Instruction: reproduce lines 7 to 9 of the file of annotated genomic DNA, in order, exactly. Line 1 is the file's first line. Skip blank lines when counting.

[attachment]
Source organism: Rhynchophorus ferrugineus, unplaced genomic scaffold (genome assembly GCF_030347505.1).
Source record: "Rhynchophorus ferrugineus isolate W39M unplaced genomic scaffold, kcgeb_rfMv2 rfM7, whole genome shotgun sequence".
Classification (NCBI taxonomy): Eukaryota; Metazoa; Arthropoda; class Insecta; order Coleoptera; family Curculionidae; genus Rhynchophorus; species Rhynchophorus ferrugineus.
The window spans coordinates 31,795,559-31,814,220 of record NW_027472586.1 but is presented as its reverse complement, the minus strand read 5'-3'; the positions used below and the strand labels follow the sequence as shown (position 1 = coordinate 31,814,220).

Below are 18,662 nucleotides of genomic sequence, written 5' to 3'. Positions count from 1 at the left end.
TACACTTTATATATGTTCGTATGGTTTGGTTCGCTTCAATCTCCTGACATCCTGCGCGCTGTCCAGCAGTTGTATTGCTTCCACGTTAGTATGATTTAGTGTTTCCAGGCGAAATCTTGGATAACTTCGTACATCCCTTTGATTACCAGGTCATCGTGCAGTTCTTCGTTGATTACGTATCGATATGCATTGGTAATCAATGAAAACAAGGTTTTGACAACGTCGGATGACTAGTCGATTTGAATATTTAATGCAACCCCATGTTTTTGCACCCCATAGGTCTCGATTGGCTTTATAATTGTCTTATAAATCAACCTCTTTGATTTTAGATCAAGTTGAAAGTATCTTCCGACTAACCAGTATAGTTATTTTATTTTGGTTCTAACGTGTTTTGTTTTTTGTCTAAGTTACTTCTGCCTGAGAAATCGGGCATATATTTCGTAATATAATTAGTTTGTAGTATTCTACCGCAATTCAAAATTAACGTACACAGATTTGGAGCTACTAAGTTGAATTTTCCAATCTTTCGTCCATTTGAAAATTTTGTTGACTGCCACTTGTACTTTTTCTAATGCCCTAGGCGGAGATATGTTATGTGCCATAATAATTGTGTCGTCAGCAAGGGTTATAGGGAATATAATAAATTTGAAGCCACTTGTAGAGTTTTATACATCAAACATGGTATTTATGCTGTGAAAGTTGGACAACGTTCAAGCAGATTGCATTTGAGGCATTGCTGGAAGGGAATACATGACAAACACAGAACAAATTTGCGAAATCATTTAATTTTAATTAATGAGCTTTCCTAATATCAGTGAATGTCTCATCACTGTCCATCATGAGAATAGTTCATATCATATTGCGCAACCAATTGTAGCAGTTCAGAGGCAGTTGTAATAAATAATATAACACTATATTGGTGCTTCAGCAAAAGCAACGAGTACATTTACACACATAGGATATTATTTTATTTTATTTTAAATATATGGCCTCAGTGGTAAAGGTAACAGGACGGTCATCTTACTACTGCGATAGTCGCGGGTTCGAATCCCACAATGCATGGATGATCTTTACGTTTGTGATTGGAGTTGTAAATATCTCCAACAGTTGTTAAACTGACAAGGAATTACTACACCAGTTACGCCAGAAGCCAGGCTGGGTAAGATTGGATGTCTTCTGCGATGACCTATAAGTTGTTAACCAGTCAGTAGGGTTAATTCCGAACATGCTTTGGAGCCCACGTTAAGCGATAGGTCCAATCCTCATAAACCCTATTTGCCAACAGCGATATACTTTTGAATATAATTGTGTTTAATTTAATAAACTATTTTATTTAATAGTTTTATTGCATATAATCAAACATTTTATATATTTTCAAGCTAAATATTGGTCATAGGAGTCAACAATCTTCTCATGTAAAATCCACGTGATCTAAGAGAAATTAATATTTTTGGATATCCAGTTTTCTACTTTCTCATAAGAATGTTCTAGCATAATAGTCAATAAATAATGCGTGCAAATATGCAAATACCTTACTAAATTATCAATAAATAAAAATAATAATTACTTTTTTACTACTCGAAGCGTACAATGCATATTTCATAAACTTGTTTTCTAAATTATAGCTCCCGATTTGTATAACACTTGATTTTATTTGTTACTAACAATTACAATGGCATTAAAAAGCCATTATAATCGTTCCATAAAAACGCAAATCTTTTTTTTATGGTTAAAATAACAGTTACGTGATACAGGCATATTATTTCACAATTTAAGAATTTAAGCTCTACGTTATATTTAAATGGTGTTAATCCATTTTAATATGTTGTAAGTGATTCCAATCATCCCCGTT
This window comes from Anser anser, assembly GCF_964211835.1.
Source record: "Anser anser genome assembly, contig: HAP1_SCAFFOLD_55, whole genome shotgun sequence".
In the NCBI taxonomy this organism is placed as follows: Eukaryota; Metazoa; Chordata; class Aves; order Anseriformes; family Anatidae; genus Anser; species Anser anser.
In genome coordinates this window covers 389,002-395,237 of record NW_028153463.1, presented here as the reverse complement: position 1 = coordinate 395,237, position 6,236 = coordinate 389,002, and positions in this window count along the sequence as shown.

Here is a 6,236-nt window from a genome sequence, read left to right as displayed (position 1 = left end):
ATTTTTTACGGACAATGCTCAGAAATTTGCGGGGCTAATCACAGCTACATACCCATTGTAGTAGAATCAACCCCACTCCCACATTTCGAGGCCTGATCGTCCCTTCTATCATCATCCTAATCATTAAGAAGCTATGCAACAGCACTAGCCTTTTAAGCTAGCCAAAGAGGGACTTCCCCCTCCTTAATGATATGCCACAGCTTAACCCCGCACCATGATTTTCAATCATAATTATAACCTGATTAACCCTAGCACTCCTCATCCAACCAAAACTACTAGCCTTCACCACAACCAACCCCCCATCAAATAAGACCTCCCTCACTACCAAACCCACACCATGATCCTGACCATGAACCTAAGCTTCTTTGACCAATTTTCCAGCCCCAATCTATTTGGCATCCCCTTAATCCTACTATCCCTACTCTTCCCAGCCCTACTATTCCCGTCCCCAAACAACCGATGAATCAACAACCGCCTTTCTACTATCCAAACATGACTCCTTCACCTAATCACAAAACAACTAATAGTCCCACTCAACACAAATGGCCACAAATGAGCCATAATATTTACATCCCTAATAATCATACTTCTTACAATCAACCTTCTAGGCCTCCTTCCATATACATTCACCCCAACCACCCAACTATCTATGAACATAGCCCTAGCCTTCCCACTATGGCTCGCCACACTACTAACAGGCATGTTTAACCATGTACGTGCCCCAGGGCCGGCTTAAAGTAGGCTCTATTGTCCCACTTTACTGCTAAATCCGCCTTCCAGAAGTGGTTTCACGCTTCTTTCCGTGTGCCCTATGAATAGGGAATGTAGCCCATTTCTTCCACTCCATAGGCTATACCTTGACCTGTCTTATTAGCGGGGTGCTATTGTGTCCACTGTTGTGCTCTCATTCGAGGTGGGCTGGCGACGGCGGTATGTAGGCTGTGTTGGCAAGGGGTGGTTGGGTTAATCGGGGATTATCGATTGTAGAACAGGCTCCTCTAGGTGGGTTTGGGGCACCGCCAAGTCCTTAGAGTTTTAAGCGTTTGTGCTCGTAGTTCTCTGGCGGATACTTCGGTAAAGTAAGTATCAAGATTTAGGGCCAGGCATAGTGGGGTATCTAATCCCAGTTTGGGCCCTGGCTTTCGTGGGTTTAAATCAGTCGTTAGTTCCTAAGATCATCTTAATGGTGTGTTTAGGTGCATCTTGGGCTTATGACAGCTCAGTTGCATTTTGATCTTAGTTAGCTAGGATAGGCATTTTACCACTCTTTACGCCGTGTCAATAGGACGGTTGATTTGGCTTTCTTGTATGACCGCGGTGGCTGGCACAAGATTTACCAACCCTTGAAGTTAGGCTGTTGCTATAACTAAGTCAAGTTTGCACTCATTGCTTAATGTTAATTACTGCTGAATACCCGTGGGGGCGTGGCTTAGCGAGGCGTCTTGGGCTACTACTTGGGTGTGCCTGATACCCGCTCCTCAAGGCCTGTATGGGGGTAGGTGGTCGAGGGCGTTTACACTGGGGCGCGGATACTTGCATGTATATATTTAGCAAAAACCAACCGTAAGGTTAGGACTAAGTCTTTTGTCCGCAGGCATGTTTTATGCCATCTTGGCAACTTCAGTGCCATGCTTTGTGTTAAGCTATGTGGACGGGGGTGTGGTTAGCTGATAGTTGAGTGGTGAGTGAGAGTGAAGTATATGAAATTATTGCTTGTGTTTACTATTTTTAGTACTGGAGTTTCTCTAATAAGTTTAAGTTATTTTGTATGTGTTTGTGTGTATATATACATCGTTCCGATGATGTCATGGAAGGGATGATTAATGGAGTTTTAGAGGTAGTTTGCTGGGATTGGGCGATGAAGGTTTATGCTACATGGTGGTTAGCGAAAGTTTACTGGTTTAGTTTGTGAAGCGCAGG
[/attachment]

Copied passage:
This window comes from Anser anser, assembly GCF_964211835.1.
Source record: "Anser anser genome assembly, contig: HAP1_SCAFFOLD_55, whole genome shotgun sequence".
In the NCBI taxonomy this organism is placed as follows: Eukaryota; Metazoa; Chordata; class Aves; order Anseriformes; family Anatidae; genus Anser; species Anser anser.